Converting a camera to feature this Panascope 16 film format is not easy. Identical to Panascope 8 there are two possibilities: Using an existing 16 mm camera seems to be logic but causes a lot of troubles. Not only that you have to install a second claw but also the film transport by the sprocket wheels has to be reduced by a half. This requires an immense intervention into the gear mechanism of the camera. The other way would be to convert a double eight camera. This would have the advantage that most of these cameras do not have sprocket wheels so there is no change necessary at this point. On the other hand a massive intervention has to be carried out to install a mount for 16 mm lenses. So both ways have their huge disadvantages.
Falling back on the experiences I made with a conversion of an Admira 16 to Panascope 8 I tried the a conversion of the same model to Panascope 16. The result is not perfect yet but promising. More about this camera soon...
After two weeks of adjustment work I managed to get absolutely even spaces between the frames (constant frame lines). This is essential for a steady picture. The calibrated millimetre scale shows the distance of the sprocket holes (7.62 mm), the width of the frame (11.1 mm) and the height of the frame (3.7 mm)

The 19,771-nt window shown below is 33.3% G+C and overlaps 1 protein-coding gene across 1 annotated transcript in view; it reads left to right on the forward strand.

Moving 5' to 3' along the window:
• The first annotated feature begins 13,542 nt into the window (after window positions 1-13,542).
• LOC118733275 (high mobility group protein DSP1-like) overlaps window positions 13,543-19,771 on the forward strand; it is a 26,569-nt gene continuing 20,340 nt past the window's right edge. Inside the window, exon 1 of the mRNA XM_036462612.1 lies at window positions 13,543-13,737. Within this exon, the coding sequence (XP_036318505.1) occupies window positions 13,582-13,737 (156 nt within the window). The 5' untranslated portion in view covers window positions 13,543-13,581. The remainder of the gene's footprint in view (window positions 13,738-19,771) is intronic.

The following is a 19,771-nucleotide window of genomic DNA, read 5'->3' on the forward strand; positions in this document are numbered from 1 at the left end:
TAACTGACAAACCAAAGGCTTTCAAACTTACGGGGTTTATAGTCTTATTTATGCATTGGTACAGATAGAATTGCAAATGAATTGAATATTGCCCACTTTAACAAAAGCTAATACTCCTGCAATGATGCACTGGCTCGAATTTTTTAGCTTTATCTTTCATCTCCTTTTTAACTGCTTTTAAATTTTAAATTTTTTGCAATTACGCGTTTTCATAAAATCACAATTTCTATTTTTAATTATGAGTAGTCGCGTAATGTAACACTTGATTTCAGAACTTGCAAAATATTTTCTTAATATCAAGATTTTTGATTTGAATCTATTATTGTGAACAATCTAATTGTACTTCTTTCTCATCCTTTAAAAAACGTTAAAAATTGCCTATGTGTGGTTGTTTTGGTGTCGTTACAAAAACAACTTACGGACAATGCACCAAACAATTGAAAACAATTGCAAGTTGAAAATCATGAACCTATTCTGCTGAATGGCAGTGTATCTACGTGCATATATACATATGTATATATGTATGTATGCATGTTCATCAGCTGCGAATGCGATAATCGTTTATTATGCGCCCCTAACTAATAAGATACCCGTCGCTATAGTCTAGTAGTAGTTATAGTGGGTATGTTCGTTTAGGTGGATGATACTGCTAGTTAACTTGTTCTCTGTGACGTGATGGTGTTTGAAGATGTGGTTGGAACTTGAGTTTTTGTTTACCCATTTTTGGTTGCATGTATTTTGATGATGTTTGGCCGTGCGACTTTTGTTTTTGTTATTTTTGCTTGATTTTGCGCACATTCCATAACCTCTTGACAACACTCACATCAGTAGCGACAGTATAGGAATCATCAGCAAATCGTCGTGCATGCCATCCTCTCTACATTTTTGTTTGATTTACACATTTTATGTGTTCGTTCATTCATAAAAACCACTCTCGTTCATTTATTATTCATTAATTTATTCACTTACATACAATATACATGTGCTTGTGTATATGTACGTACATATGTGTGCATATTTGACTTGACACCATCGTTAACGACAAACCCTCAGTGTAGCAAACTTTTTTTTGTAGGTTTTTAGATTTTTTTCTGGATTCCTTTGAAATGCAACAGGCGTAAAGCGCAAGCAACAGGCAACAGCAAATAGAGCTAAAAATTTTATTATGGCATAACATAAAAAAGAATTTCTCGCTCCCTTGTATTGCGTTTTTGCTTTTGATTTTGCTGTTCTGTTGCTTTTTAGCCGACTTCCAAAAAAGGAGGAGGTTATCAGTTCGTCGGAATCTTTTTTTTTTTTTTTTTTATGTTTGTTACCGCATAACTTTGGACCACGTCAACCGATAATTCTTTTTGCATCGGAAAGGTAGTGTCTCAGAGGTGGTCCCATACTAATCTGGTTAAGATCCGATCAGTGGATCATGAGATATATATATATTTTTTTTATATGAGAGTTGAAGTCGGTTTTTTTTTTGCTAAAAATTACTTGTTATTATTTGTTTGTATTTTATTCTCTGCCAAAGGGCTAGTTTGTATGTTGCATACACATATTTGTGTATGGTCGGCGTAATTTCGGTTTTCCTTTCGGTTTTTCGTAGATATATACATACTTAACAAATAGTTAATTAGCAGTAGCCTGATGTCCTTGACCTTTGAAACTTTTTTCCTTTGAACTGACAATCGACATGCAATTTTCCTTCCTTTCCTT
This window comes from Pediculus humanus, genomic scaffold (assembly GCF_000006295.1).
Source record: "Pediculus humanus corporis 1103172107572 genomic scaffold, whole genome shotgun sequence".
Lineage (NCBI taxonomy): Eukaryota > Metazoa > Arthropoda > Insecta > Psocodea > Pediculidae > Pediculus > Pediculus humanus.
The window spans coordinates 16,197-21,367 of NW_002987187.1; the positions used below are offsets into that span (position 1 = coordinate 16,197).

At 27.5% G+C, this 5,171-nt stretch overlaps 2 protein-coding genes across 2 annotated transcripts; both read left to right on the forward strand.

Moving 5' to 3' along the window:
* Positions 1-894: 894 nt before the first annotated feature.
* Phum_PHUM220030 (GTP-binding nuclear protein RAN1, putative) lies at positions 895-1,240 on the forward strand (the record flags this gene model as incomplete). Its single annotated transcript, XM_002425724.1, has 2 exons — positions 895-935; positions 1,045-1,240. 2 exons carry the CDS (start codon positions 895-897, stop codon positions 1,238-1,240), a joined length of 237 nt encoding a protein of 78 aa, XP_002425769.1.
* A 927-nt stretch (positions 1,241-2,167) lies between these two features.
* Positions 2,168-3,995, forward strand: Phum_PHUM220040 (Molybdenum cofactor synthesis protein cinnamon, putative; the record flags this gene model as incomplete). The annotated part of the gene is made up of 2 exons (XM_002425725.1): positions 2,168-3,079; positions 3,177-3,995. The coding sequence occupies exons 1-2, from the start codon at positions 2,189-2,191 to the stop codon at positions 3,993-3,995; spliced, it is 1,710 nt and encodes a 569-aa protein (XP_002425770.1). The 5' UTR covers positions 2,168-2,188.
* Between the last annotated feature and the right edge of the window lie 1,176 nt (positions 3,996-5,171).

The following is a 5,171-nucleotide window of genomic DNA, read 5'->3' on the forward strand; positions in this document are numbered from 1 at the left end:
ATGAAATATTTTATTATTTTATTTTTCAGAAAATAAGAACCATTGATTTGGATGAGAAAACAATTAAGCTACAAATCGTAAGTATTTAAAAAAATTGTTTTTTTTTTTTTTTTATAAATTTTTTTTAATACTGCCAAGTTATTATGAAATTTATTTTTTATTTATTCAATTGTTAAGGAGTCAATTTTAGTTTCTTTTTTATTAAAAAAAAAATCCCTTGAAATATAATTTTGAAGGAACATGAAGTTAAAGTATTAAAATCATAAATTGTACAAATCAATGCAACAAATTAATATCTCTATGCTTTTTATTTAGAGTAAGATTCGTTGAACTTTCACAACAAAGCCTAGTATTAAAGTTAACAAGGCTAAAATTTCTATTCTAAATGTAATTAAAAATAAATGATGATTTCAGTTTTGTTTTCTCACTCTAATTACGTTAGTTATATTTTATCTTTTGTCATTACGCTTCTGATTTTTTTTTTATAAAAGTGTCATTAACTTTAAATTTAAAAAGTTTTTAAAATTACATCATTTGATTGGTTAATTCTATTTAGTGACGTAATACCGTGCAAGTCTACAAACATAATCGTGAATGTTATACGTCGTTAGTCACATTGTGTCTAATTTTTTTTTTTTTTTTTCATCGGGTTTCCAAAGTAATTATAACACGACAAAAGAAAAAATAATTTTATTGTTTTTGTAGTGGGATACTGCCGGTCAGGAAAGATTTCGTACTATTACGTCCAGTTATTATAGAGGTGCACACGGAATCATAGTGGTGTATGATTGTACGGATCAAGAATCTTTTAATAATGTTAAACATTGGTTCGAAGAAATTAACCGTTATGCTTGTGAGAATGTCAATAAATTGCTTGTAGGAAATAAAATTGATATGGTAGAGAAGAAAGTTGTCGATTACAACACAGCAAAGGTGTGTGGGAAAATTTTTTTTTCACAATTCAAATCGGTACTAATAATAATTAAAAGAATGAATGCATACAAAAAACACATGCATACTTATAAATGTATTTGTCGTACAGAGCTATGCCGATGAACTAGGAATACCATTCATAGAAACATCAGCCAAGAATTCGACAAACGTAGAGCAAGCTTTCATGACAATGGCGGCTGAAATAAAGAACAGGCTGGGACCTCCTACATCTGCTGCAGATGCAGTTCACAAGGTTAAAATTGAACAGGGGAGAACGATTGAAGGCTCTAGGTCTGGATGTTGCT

Just a few words on the panoramic format. The usable picture size is 3.7 by 11.1 millimetres. This gives an aspect ratio of exactly 1:3.0. Some of you might say why not widening the gate a bit further into the sound track? First I don't think that an even wider picture would look good and second at a certain point it would be necessary to recenter the lens. And this is a work I would not like to do on purpose. A third reason for ristricting myself to this frame size is that it still allows using c-mount lenses that are conceived for a 2/3 inch sensor size. It is possible to get focal lengths of 8 or even 6 mm for affordable prices.
I take liberty of calling this 3.7 by 11.1 format KROMAVISION. 😊
After a friend of mine gave me some Bolex spare parts I had the chance to experiment a bit with this type of camera. I really managed to convert the transport mechanism of such a Bolex to feature Panascope 16. The steadiness of the picture is as good as with the usual Bolex. Since my camera is not a Reflex model it allows using many C-mount lenses; even some types made for CCTV cameras.
I decided to make a new shutter blade with a smaller opening of 120 degrees instead of the original 190 degrees. 120 degrees means that you have to multiply the frame rate by 3 to get the exposure time. So 18 frames per second give a 1/54 of a second (≈ 1/60 s) shutter time. This results in sharper images because of less camera shake. Second the camera is better adapted to today's highly light sensitive films – the lowest ISO of colour film is 50 ASA/18 DIN, which would have been rated highly sensitive when this Bolex was made in the late 1950s. In full sunlight and at 18 fps you don't have to stop down more than f/11 with such a film. Stopping down further increases the danger of diffraction short focal length are prone to.
Now I have to build myself a scanner for this special film format... :)